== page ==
Proposing A Machinima Canon

I mentioned a couple of weeks ago that I was being interviewed (by William) for the journal Transformative Works and Cultures. I was hunting through previous interviews to understand the expectations and genre for an interviewee when I came across a great interview with Paul Marino about Machinima. I liked the discussion of gender in particular. The last part of the interview is Paul outlining what he proposes a potential machinima canon, where he offers 6 examples that showcase historical and technically diverse films. One of them is the Snow Witch (2007).

This Japanese ghost story is adapted from Hearn’s “Yuki-Onna” (Kwaidan)

This one uses a known story and adapts it to machinima form.

Another of his 6 examples is The Photographer (2006).

A lone photographer is searching for his subject through the crowded city. Filmmaker Friedrich Kirschner mixes various media elements in his machinima, thus emphasizing that the medium not only can be devoid of game assets but also can break free of its commonly known framework.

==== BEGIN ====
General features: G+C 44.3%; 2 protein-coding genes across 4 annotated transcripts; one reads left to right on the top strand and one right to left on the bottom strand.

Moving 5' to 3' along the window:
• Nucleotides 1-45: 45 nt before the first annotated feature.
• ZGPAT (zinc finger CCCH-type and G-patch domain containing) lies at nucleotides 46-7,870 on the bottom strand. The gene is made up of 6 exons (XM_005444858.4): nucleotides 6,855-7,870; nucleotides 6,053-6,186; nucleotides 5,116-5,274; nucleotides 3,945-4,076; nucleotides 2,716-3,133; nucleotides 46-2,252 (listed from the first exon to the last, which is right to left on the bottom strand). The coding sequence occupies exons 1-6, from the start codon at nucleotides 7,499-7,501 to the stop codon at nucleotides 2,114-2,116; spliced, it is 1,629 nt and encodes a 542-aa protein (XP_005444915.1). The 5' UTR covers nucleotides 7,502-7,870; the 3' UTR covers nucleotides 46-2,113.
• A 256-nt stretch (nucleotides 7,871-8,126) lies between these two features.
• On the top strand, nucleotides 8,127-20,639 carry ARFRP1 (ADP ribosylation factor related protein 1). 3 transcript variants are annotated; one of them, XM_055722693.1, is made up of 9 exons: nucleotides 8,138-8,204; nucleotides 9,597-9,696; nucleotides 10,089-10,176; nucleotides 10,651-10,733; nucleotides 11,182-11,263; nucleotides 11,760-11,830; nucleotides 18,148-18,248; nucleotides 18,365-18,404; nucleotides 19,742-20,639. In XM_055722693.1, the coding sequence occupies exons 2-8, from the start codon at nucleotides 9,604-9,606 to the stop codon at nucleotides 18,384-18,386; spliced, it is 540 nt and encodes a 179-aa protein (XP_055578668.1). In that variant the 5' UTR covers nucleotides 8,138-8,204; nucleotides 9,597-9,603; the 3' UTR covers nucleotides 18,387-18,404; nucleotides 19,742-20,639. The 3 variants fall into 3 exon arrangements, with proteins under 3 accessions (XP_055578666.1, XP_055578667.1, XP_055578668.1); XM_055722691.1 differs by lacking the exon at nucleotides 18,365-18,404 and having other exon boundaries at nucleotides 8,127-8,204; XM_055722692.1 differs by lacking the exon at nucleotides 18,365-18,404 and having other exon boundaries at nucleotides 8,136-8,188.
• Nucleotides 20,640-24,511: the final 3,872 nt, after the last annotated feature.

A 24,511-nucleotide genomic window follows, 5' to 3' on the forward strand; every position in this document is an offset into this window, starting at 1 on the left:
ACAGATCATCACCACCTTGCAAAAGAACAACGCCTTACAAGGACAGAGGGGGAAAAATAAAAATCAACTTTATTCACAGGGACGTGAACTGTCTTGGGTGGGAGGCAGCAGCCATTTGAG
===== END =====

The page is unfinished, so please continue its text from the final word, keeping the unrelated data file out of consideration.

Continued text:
I love this one because of its artistry, and because you don’t need to be an insider of the gaming culture to appreciate it.

Yet there are some Second Life machinima which I think I appreciate most of all (which don’t make Marino’s canon suggestions) precisely because I am an insider and I “get” the pathos or the humour at a much deeper level. Robbie Dingo’s Better Life (2006) is one I cite all the time:

and of course, I always mention the one in which I was the leading lady, Lip Flap (2006):

Lip Flap has had almost 10,000 views, The Snow Witch has had about 60,000, and Better Life has had about 80,000. Nothing really in comparison to the other machinima I quote a lot which has had over 1.6 million views (!), the first episode of Red vs Blue (2003):

What machinimas would you add to a proposed machinima canon?

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